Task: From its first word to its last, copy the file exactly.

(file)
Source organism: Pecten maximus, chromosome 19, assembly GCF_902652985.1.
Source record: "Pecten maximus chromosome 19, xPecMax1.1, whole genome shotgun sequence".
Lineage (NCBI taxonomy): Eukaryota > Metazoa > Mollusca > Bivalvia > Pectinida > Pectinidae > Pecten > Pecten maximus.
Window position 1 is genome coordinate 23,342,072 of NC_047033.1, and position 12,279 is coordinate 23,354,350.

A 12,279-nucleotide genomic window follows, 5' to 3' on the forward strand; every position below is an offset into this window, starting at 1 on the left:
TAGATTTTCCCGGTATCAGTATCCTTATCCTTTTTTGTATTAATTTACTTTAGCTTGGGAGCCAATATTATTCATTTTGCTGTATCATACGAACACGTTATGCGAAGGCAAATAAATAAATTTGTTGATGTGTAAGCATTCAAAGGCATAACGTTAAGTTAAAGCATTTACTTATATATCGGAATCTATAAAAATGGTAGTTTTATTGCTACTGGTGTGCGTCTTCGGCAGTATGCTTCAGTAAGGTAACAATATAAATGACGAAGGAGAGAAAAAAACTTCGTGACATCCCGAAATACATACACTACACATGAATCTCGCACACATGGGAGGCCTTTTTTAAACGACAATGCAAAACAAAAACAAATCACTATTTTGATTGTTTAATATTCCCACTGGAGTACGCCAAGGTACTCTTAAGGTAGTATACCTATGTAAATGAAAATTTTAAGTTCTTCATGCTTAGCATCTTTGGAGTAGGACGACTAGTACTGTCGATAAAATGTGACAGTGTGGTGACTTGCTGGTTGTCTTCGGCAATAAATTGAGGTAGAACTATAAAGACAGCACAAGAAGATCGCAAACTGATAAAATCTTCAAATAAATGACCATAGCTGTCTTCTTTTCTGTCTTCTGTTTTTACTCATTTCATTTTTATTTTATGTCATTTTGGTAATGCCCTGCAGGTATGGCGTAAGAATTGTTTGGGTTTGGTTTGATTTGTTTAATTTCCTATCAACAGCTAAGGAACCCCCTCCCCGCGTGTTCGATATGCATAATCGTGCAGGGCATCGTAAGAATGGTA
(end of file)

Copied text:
Source organism: Pecten maximus, chromosome 19, assembly GCF_902652985.1.
Source record: "Pecten maximus chromosome 19, xPecMax1.1, whole genome shotgun sequence".
Lineage (NCBI taxonomy): Eukaryota > Metazoa > Mollusca > Bivalvia > Pectinida > Pectinidae > Pecten > Pecten maximus.
Window position 1 is genome coordinate 23,342,072 of NC_047033.1, and position 12,279 is coordinate 23,354,350.

A 12,279-nucleotide genomic window follows, 5' to 3' on the forward strand; every position below is an offset into this window, starting at 1 on the left:
TAGATTTTCCCGGTATCAGTATCCTTATCCTTTTTTGTATTAATTTACTTTAGCTTGGGAGCCAATATTATTCATTTTGCTGTATCATACGAACACGTTATGCGAAGGCAAATAAATAAATTTGTTGATGTGTAAGCATTCAAAGGCATAACGTTAAGTTAAAGCATTTACTTATATATCGGAATCTATAAAAATGGTAGTTTTATTGCTACTGGTGTGCGTCTTCGGCAGTATGCTTCAGTAAGGTAACAATATAAATGACGAAGGAGAGAAAAAAACTTCGTGACATCCCGAAATACATACACTACACATGAATCTCGCACACATGGGAGGCCTTTTTTAAACGACAATGCAAAACAAAAACAAATCACTATTTTGATTGTTTAATATTCCCACTGGAGTACGCCAAGGTACTCTTAAGGTAGTATACCTATGTAAATGAAAATTTTAAGTTCTTCATGCTTAGCATCTTTGGAGTAGGACGACTAGTACTGTCGATAAAATGTGACAGTGTGGTGACTTGCTGGTTGTCTTCGGCAATAAATTGAGGTAGAACTATAAAGACAGCACAAGAAGATCGCAAACTGATAAAATCTTCAAATAAATGACCATAGCTGTCTTCTTTTCTGTCTTCTGTTTTTACTCATTTCATTTTTATTTTATGTCATTTTGGTAATGCCCTGCAGGTATGGCGTAAGAATTGTTTGGGTTTGGTTTGATTTGTTTAATTTCCTATCAACAGCTAAGGAACCCCCTCCCCGCGTGTTCGATATGCATAATCGTGCAGGGCATCGTAAGAATGGTA